MOTION CONTROL: In 2009, Ondrives saw the purchase of more state-of-the-art machines by, including:
A Doosan HC400 twin pallet horizontal machining centre, to compliment the high precision high speed 7 pallet version we already have giving more flexibility and capacity. This is a linear scale high precision machine with probing.
TESA-Scan 50 CE Plus optical non-contact scanner purchased to enhance Ondrives measuring capabilities.
To complement its existing Gleason-Pfauter P90 Gear Hobber, Ondrives has introduced a twin to maintain its trend toward precision engineering. The company is, even on these new models, able to thread grind with CBN wheels making ground worms for extreme precision even after the hardening process.
Ondrives says this continued investment in high-end machinery enables the company to offer its customers the very best level of quality and precision components as complete control is maintained in-house to exacting standards.
At the Design News webinar on June 27, learn all about aluminum extrusion: designing the right shape so it costs the least, is simplest to manufacture, and best fits the application's structural requirements.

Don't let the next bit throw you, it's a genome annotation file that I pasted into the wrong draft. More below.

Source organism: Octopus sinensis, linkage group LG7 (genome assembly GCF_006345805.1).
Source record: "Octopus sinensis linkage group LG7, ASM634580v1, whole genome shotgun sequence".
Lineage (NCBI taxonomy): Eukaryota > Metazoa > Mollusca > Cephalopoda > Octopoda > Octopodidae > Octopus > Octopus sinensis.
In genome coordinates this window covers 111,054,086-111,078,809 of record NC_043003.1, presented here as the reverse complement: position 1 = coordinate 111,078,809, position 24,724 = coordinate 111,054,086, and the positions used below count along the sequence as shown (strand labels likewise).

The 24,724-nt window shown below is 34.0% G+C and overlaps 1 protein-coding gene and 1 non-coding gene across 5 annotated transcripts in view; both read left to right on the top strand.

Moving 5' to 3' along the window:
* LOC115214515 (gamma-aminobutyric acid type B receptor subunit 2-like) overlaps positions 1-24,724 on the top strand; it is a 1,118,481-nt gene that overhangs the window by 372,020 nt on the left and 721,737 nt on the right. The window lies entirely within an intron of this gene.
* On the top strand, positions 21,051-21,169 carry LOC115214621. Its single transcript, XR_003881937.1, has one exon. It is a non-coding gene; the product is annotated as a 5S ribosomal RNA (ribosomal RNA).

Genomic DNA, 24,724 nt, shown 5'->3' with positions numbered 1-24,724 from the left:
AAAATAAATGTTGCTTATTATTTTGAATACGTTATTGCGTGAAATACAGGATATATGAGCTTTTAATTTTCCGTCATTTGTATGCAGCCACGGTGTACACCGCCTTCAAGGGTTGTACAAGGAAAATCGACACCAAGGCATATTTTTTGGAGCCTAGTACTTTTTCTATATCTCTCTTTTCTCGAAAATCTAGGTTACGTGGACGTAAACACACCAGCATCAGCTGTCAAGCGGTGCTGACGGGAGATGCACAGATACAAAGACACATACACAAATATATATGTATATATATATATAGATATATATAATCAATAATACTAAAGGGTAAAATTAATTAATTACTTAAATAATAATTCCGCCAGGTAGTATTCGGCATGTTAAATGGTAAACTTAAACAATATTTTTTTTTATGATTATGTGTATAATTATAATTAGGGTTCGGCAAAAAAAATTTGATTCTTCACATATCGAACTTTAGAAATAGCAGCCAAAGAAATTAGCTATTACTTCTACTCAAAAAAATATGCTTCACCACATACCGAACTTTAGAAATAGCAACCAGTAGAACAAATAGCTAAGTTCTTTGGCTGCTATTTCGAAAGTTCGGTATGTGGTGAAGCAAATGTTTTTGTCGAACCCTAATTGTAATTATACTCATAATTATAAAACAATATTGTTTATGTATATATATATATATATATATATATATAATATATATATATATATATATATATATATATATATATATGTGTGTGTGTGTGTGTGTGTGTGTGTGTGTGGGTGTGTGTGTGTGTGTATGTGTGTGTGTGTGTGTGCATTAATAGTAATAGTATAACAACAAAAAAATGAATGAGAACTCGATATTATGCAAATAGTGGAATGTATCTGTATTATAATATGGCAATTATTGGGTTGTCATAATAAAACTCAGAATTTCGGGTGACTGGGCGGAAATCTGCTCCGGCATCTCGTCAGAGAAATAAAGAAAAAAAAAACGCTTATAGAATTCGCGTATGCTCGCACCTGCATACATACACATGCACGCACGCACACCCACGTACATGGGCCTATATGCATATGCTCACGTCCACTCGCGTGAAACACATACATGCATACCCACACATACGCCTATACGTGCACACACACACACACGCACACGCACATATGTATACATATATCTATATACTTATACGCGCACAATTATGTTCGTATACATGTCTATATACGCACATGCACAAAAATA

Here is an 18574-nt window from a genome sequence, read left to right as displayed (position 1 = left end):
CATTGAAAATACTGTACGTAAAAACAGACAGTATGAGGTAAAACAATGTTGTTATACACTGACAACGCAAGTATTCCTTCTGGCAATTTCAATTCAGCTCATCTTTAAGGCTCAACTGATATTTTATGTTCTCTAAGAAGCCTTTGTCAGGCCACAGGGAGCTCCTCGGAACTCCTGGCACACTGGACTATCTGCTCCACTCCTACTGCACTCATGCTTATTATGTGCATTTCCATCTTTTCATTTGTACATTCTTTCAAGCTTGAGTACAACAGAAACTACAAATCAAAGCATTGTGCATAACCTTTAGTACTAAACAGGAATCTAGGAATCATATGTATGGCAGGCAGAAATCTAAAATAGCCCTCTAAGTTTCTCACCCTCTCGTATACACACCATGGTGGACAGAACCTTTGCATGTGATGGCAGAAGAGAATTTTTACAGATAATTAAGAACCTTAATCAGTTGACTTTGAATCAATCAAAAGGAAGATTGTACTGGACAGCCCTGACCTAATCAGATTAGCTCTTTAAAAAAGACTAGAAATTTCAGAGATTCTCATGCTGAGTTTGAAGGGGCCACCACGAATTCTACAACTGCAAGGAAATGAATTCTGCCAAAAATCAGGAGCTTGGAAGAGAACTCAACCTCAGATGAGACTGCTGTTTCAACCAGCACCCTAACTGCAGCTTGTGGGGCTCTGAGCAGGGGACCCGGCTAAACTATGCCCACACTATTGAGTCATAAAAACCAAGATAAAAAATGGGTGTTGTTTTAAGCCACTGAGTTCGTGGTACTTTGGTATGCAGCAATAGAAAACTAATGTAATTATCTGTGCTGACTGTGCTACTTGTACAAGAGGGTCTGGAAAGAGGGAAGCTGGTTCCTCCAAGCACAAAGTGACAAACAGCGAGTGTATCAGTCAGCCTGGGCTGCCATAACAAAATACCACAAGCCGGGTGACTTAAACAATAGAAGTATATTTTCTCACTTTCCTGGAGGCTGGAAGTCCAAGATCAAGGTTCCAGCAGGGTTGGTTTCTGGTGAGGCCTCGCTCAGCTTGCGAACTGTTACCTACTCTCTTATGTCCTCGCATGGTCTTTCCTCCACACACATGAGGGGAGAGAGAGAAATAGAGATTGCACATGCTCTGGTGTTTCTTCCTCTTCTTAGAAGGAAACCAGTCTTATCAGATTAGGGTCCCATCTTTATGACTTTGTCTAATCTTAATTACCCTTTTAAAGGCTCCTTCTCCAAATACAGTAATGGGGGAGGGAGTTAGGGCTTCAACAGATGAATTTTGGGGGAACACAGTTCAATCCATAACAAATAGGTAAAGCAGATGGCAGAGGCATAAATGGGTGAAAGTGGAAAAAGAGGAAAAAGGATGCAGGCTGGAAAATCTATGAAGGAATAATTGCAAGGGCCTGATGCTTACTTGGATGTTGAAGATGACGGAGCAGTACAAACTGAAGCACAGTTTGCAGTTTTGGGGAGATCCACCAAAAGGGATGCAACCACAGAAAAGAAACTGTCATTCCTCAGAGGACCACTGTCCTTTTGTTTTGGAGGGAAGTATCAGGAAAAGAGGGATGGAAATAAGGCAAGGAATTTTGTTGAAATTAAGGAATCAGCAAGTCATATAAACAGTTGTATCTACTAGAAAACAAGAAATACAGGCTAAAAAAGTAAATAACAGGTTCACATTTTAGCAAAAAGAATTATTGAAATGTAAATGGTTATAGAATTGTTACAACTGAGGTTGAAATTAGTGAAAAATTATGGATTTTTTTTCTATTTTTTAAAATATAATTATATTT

For industrial control applications, or even a simple assembly line, that machine can go almost 24/7 without a break. But what happens when the task is a little more complex? That’s where the “smart” machine would come in. The smart machine is one that has some simple (or complex in some cases) processing capability to be able to adapt to changing conditions. Such machines are suited for a host of applications, including automotive, aerospace, defense, medical, computers and electronics, telecommunications, consumer goods, and so on. This radio show will show what’s possible with smart machines, and what tradeoffs need to be made to implement such a solution.